Why Your Breaststroke Technique is Failing You
Breaststroke is the slowest among all the strokes, and one of the toughest to master in terms of technique. The good news is, making even the slightest adjustments can result in better stroke efficiency and a faster swim.
If you’re struggling to improve your breaststroke technique, check if you’re making any of these common breaststroke mistakes:
Too Much Head Movement
Like any other stroke, a tight streamlined position is critical. In breaststroke, this means keeping your head in a neutral position as you take your breath, using the pull to lift yourself up instead of bobbing your head up and down.
Moving your head around will throw off your body position and sink your hips. This not only increases drag, but also makes it more difficult to execute a powerful kick.
Inefficient Kicks and Pulls
In breaststroke, most of the propulsion comes from the kicks. But before focusing on increasing your kick strength to gain speed, you need to ensure you have the right technique, so you’re utilizing the power of your kicks to actually move forward.
Bring your heels up (without breaking surface) quickly, flex your feet and point them outwards before pushing the water back and bringing the legs together. A few common mistakes are bending the knees up to the chest, kicking with the knees too wide, and not completing the kick. Any of these will create drag and prevent you from maximizing the propulsive force of your kicks.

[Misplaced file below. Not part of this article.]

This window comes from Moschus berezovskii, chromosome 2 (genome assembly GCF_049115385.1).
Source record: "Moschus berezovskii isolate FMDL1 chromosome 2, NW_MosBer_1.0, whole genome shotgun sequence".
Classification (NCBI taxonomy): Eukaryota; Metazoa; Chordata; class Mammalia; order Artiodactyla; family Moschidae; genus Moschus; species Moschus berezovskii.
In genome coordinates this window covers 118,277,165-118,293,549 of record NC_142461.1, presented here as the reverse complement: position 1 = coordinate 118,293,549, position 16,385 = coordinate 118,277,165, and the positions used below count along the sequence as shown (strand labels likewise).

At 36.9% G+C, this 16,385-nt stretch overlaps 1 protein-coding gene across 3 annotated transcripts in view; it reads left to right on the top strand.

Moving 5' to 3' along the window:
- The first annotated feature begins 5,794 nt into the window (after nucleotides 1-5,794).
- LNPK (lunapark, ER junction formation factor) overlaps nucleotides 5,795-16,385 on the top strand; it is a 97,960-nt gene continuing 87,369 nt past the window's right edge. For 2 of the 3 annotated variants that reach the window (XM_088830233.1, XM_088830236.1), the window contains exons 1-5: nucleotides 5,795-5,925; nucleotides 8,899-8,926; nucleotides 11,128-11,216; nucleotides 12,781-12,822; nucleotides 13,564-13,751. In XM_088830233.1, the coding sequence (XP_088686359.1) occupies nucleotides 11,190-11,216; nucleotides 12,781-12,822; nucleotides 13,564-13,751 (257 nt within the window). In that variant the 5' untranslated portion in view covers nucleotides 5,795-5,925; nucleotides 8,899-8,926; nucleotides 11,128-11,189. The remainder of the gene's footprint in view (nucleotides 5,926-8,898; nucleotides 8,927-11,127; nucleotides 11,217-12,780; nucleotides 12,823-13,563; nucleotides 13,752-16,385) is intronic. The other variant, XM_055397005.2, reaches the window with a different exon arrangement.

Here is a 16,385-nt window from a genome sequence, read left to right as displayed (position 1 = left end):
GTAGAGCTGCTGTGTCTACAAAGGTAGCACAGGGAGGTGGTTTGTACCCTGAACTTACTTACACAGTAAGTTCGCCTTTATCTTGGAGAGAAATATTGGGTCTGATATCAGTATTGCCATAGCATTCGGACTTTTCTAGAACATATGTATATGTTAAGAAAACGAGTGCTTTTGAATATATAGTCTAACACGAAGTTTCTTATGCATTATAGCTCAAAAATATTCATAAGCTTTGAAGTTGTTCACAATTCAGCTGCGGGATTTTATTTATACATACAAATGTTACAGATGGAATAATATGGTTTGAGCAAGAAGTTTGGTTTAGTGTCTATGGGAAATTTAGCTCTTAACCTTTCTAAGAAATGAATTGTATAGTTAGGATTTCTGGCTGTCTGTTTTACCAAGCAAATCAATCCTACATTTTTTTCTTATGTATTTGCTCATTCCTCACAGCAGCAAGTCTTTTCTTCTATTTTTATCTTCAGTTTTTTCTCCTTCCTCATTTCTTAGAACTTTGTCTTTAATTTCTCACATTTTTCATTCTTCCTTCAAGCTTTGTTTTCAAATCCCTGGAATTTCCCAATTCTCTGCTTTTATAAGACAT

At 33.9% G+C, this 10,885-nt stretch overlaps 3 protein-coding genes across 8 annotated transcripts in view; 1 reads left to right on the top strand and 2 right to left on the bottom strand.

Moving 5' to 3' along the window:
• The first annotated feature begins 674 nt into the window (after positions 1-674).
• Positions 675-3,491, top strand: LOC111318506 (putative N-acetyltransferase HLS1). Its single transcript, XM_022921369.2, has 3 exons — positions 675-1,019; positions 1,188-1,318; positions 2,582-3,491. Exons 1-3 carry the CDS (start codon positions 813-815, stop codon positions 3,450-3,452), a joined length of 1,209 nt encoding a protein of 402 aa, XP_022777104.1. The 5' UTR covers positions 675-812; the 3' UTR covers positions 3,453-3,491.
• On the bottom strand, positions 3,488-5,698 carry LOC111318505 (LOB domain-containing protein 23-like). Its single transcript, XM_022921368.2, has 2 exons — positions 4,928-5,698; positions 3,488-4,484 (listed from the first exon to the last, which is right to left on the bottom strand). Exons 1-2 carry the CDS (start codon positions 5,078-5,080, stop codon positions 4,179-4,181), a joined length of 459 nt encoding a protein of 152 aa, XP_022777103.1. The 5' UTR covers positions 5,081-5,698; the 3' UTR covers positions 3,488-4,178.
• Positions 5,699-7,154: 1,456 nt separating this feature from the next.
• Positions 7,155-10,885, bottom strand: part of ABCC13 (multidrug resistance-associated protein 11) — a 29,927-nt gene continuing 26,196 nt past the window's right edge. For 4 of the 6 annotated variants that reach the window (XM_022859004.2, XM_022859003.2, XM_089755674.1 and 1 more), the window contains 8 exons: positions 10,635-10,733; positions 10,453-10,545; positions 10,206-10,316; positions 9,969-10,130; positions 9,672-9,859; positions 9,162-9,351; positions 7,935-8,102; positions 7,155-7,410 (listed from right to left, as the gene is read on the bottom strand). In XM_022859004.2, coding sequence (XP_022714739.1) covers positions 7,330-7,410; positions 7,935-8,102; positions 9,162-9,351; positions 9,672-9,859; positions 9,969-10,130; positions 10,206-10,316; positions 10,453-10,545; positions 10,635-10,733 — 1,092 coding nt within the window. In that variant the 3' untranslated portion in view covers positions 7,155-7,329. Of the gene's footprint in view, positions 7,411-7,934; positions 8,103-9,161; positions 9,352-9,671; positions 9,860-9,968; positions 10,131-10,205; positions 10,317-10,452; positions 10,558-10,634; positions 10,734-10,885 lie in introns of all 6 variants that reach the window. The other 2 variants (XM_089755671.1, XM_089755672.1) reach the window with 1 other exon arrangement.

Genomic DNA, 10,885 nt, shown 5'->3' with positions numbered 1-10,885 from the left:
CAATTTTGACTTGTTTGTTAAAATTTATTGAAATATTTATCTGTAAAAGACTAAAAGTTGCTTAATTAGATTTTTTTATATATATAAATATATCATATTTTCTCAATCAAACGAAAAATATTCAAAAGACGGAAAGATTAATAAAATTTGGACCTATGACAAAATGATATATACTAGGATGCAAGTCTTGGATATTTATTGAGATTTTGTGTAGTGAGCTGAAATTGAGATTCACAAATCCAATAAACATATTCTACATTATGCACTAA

While most of your momentum comes from the kick, the pull still generates a good amount of propulsion and enables you to shoot forward in the recovery. An efficient pull supplements the propulsive force of your kick to maximize the distance gained from each stroke.
To set up for a good pull, the arms should go out to about shoulder width before the in-sweep. Going too wide does not push more water back, and pulling too narrow prevents you from setting up for a good catch. Make sure not to drop your elbows or pull them too far back before driving your arms forward in a fast recovery.
Perfecting your timing is key to bringing all the elements together, so that you’re maintaining speed in between the strokes. Whether you’re going for high distance per stroke or a fast stroke rate, timing your pull, breath, and kicks just right will greatly improve your performance.
Take your breath during the in-sweep, using the inward catch to lift out of the water. As your hands come together, bring your heels up so you’re able to make the most out of the momentum of your stroke cycle as you finish the kick and complete the recovery.
Not Optimizing Time Underwater
The moment after the push-off or dive is when you are at your fastest, and capitalizing on this speed with a good pullout should not be a wasted opportunity. This starts with a rigid streamline and keeping your arms close to your body during the recovery. Whether you place your one allowed dolphin kick before the arm pulldown (after the glide) or at the end of the pull down (before the recovery), the important thing is to get in a strong kick and put a good amount of effort into every underwater.
If you find yourself making any of these errors, work on improving one area at a time, and you’ll be swimming a faster and more efficient breaststroke in no time.